In lieu of an abstract, here is a brief excerpt of the content:

  • Autumn Equinox
  • Susan Scott Thompson (bio)

Fall has always been my favorite season - the crisp air a kind of awakening. This year is different, as I experience too vividly the autumn of my body. I shouldn't mind so much, this routine surgery for a woman my age. My daughter is twenty-nine, and my womb has long ago done its job, though I always thought I would have more children. Divorce interrupted that, and by the time I remarried, I felt I was too old. Now benign tumors are causing pain and infection, and in a few weeks I will part with my womb.

When the doctor tells me I will be recovering in the OB ward, I feel a twinge in my gut. As much as I love babies, I know I won't want to be around the radiant young mothers and their newborns in my newly barren state. I wonder if, without my womb, I will still get these gut feelings - if I will still love chocolate, or have a housecleaning frenzy once a month in which I delve into any and all dark corners, into the backs of drawers that have once again become unconscionable. A physician told a friend of mine that women have strong "gut feelings" because they develop in vitro differently from men - in boy babies, all brain cells ascend to the brain, but in female embryos, a few brain cells are left behind, somewhere in their center. Somehow, I want this to be true.

Though I read clearly my gut feeling about the OB ward, I am too embarrassed - a woman my age not wanting to be around babies - to talk to my doctor about recovering on another floor. Making room to separate the bearing from the losing may not be possible in this small hospital in a small town. And I am confused - in about a month I will be a grandmother, and I delight in this role. I have just finished sewing a cradle quilt for the baby my stepson Dieter and his wife Kristin are going to have. I don't understand [End Page 122] why this delight does not cancel out my grief over my own inability to bear. I should be, according to the literature, accepting my path as "crone," though when I talk with women friends, none of us likes the image - the beady eyes, pointy nose, drawn mouth, and warty chin, complete with whiskers.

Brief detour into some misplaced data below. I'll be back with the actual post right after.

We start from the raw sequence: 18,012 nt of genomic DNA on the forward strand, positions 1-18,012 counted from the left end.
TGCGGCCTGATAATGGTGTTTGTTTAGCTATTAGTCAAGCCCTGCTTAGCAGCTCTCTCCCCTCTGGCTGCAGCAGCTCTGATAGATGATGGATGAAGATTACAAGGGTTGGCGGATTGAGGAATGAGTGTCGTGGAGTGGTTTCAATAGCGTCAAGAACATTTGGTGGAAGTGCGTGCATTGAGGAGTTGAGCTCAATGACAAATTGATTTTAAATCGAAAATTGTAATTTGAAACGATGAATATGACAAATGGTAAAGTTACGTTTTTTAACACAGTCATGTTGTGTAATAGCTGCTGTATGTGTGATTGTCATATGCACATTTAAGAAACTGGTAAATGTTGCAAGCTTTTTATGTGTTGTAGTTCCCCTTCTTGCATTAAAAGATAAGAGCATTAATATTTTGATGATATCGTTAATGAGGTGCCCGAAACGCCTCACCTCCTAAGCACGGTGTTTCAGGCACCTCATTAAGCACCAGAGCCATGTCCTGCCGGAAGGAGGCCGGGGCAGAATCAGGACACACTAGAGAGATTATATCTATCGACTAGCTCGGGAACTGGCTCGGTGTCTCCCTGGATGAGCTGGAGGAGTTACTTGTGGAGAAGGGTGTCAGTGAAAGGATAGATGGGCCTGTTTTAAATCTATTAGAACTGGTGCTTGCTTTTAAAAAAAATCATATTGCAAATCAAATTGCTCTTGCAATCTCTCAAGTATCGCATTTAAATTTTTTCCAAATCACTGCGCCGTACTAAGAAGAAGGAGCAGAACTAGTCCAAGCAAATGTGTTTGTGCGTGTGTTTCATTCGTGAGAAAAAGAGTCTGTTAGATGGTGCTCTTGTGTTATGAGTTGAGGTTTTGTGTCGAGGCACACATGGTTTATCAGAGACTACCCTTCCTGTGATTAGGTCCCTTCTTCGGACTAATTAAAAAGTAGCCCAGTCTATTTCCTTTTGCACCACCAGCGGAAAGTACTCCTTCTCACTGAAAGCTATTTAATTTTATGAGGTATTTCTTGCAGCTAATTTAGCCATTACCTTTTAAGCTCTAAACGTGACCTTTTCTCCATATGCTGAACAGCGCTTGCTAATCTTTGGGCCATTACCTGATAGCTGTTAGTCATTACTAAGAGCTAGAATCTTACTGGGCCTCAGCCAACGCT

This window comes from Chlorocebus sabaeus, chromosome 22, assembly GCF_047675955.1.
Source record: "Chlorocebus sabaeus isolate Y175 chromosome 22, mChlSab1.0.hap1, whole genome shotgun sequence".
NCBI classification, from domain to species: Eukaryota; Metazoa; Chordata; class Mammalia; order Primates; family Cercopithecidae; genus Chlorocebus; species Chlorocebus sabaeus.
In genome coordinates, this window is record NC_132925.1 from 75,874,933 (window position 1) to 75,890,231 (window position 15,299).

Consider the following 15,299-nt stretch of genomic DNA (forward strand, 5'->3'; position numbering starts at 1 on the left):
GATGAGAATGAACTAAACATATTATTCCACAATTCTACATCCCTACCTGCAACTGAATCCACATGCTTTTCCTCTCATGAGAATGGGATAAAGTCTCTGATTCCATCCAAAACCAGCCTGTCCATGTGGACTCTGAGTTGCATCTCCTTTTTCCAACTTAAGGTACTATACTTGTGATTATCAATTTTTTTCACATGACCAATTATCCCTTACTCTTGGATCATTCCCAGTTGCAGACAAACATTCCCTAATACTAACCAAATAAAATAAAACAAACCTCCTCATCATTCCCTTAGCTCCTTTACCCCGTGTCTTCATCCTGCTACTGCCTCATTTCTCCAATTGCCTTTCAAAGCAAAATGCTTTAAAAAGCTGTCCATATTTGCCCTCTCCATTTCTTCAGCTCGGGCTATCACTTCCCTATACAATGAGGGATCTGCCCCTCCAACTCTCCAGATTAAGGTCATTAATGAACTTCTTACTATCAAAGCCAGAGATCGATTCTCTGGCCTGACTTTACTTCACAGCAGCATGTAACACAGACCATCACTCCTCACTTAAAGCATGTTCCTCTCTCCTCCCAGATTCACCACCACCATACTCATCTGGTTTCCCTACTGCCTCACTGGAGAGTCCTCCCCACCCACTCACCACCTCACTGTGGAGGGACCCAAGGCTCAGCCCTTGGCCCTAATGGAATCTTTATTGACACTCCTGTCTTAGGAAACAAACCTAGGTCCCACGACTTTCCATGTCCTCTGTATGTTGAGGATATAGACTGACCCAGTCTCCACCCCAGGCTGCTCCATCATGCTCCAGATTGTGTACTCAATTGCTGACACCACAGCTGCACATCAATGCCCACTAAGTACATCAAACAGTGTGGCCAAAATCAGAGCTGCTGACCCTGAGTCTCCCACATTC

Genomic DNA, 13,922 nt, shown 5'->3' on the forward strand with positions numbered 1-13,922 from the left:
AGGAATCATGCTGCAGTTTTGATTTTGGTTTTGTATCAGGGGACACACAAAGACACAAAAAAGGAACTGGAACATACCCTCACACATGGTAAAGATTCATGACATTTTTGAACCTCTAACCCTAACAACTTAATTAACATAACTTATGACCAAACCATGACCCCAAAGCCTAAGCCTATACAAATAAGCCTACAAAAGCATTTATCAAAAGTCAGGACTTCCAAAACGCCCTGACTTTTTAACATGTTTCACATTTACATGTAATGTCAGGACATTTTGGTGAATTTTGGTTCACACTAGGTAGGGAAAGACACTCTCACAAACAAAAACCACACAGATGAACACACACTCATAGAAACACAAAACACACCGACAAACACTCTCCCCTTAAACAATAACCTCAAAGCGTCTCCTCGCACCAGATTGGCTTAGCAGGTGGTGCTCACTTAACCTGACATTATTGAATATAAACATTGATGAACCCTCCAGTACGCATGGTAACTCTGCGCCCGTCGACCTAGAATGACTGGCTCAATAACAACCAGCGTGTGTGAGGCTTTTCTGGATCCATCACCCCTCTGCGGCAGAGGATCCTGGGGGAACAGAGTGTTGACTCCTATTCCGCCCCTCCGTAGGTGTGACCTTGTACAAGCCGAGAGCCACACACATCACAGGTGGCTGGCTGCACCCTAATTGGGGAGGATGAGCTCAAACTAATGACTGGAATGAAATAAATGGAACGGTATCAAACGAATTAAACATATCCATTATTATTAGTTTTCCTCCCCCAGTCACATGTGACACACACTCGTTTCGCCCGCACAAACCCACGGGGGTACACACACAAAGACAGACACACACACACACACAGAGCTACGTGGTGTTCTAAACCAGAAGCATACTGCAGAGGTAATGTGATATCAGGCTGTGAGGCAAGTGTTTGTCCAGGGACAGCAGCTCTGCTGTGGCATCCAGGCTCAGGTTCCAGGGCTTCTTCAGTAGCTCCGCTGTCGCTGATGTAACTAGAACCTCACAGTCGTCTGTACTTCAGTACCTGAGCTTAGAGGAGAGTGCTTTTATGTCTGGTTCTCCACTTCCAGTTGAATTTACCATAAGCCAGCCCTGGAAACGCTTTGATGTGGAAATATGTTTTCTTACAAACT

In the weeks before my surgery, I cry whenever I think about the babies on the OB ward. My husband Ed sees how sad I am.

"Why don't you write about it?" he suggests. I write poems and stories, but I can't write about this. I am preoccupied with my visions - new mothers holding little pink mouths to their breasts, making this first connection - as when the nurse brought me my beautiful daughter Kim, her nose flattened from my pubic bone, her sprig of red hair, her blue eyes clear as a miracle. GIRL - BREAST - the sign read on her transparent plastic bassinet, to indicate her sex and method of feeding. Her father and I laughed at these start designations. Now in my mind's eye GIRL - BREAST takes me right to WOMAN - WOMB - a designation I am about to lose. I think if I have to see the new mothers and babies, I will die in that place from which my brain has not ascended. Still, I can't imagine telling any of this to my doctor, to anyone, really. The last thing I want to be is one of those middle-aged women with obviously dyed hair, garish makeup, and short skirts. I work on embracing my autumn.

A television looms over the waiting area blaring a sitcom as I wait for my pre-op appointment with the surgical nurse. Televisions seem to be in all the waiting rooms of this hospital, and I have a hard time believing this grating canned laughter is a comfort to anyone. The nurse sits down with me at a round table, and tells me the step-by-step of my hysterectomy, winding up with a strong recommendation for a...

pdf

Additional Information

ISSN
1542-426X
Print ISSN
0032-6682
Pages
pp. 122-129
Launched on MUSE
2005-03-28
Open Access
No
Back To Top

This website uses cookies to ensure you get the best experience on our website. Without cookies your experience may not be seamless.